11 38. Threedimensional plot for InN showing the coupled mode frequency. strength with respect to the frequency shift at different values of ω p 39. Threedimensional plot for GaAs rotated to show only two dimensions,.. frequency versus plasma frequency ix
12 CHAPTER I INTRODUCTION In recent years, both elemental and compound semiconductor based devices have become an important field of study due to their increasing demands for use in smaller size and more efficient personal computers, lightemitting diodes, cell phones, mp3 players, and dozens of other electronic devices. Because of theirsignificance in everyday technology, it is essential to understand the properties and behaviors of semiconductor materials such that these devices can become more effectively marketable. Among others, the most important properties include the perfect and imperfect semiconductor s electronic band structure, lattice dynamical behavior (translational and rotational) vibrational modes, oscillator strengths, and its resonance frequencies. Experimental measurements of these fundamental properties allow scientists and engineers toconstructtheoretical models tocompare and predictthe behaviors of various materials characteristics. In this thesis, the optical properties of both perfect and imperfect GaAs and Al x Ga 1x As ultrathin films, bulk samples, and superlattices will be studied for both normal and oblique incidence. The effect of free charge carrier concentration on coupled phononplasmon modes (L ± ) is analyzed. Theoretical calculations are performedfor many compound semiconductor materials (binary, ternary and superlattice structures) by using Mathematica codes. The related graphs are generated and theoretical results are found to compare favorably well with the existing experimental data. 1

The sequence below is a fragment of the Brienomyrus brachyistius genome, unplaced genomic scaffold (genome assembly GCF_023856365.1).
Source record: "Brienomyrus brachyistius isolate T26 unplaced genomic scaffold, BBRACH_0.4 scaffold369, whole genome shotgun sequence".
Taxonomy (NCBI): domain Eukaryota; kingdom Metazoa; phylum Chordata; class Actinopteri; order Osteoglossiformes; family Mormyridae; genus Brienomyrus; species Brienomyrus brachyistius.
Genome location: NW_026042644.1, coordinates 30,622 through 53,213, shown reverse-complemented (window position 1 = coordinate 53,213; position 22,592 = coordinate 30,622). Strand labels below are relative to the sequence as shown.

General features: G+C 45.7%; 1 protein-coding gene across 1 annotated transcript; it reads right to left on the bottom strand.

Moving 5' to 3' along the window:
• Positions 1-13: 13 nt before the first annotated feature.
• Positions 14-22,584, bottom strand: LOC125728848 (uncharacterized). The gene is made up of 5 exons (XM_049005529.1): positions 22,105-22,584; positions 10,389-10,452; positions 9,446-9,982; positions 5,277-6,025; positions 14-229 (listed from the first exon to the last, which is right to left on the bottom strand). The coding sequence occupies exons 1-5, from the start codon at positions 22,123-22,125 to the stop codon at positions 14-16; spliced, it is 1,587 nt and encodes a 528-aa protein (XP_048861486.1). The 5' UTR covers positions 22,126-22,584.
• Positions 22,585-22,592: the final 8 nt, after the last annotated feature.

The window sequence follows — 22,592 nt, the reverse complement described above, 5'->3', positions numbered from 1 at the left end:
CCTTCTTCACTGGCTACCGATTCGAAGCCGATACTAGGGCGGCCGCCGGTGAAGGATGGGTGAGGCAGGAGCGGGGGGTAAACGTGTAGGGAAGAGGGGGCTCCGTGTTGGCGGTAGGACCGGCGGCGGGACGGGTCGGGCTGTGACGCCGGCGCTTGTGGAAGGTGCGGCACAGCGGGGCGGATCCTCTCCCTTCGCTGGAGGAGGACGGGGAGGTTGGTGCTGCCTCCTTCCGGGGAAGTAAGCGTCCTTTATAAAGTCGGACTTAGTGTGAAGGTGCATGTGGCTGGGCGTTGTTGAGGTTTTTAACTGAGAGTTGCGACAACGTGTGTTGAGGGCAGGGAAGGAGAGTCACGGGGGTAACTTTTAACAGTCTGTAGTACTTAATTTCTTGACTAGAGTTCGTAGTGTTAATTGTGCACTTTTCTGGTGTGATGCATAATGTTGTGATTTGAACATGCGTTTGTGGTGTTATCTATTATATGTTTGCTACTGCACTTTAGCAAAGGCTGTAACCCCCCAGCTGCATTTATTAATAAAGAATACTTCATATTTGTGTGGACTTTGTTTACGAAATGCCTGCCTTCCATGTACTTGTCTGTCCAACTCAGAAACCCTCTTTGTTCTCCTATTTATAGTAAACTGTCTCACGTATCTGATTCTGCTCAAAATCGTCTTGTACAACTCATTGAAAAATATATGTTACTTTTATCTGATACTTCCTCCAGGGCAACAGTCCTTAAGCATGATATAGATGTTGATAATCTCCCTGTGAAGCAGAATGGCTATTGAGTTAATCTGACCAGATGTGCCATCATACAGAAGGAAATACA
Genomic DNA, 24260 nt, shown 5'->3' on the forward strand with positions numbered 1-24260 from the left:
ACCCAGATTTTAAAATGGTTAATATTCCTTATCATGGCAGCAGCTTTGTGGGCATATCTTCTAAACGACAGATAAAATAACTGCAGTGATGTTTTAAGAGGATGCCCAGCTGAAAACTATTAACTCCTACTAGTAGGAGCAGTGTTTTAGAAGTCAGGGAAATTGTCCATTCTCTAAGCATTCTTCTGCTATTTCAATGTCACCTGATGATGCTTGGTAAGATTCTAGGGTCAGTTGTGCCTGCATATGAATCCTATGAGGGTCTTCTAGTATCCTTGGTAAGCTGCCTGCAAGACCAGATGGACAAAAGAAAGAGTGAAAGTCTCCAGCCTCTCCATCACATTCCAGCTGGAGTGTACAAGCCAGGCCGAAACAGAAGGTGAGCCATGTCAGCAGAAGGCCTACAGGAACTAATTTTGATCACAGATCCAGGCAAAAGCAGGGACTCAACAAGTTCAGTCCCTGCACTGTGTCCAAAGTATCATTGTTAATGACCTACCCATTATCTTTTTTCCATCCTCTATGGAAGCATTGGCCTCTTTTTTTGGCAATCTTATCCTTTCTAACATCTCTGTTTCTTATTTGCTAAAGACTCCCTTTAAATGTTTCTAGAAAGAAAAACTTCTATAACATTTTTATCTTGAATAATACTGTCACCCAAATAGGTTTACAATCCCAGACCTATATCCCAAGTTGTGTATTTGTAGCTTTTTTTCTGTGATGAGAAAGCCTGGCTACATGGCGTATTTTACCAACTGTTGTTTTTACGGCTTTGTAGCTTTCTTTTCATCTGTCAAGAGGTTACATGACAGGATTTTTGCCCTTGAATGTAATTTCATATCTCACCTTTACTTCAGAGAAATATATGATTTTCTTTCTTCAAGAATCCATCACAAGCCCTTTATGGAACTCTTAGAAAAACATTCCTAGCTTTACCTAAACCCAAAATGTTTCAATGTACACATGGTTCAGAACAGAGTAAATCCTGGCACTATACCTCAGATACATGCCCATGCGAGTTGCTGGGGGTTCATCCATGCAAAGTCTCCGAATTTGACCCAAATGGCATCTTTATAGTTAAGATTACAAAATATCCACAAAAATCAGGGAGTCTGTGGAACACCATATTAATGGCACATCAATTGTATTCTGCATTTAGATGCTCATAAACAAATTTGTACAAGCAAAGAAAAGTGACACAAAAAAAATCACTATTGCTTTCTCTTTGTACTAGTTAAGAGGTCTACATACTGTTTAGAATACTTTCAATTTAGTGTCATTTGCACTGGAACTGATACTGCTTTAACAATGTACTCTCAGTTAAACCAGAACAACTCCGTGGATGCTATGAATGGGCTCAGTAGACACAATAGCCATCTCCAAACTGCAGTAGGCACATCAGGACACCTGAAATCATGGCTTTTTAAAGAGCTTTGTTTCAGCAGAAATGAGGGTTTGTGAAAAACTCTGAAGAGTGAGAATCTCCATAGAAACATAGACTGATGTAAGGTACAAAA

13 1.1 Optical Properties The optical properties of any elemental and compound semiconductor are innate properties unique to each material. They include the highfrequency dielectric constant (ɛ ), the transverse optical and longitudinal optic phonon (ω TO and ω LO, respectively), the oscillator strength (S), and the plasmon and phonon damping constant (γ and Γ, respectively). Knowledge of these properties is important in the characterization of semiconductors. They can be determined experimentally by analysis of the infrared spectrum. From these optical properties, the dielectric function can be determined.the calculation of the dielectric function for semiconductor materials is the foundation of finding the infrared spectrum. 1.2 Growth Methods and Structure The fabrication of semiconductors with precise optical, structural, and electrical properties is an important part of the experimental research of semiconductors. Previously, applications of semiconductor devices were hindered by the lack of availability of quality semiconductors and controlled doping levels. Through the advancement of modern growth techniques, one can obtain a greater flexibility and accuracy in the manufacturing of semiconductor based devices. Recent improvement in Molecular Beam Epitaxy (MBE), Chemical Beam Epitaxy (CBE), Metalorganic Chemical Beam Epitaxy (CBE), Metalorganic Vapor Phase Epitaxy (MOVPE), and several other growth methods has offered higher quality films with more controlled physical properties. 2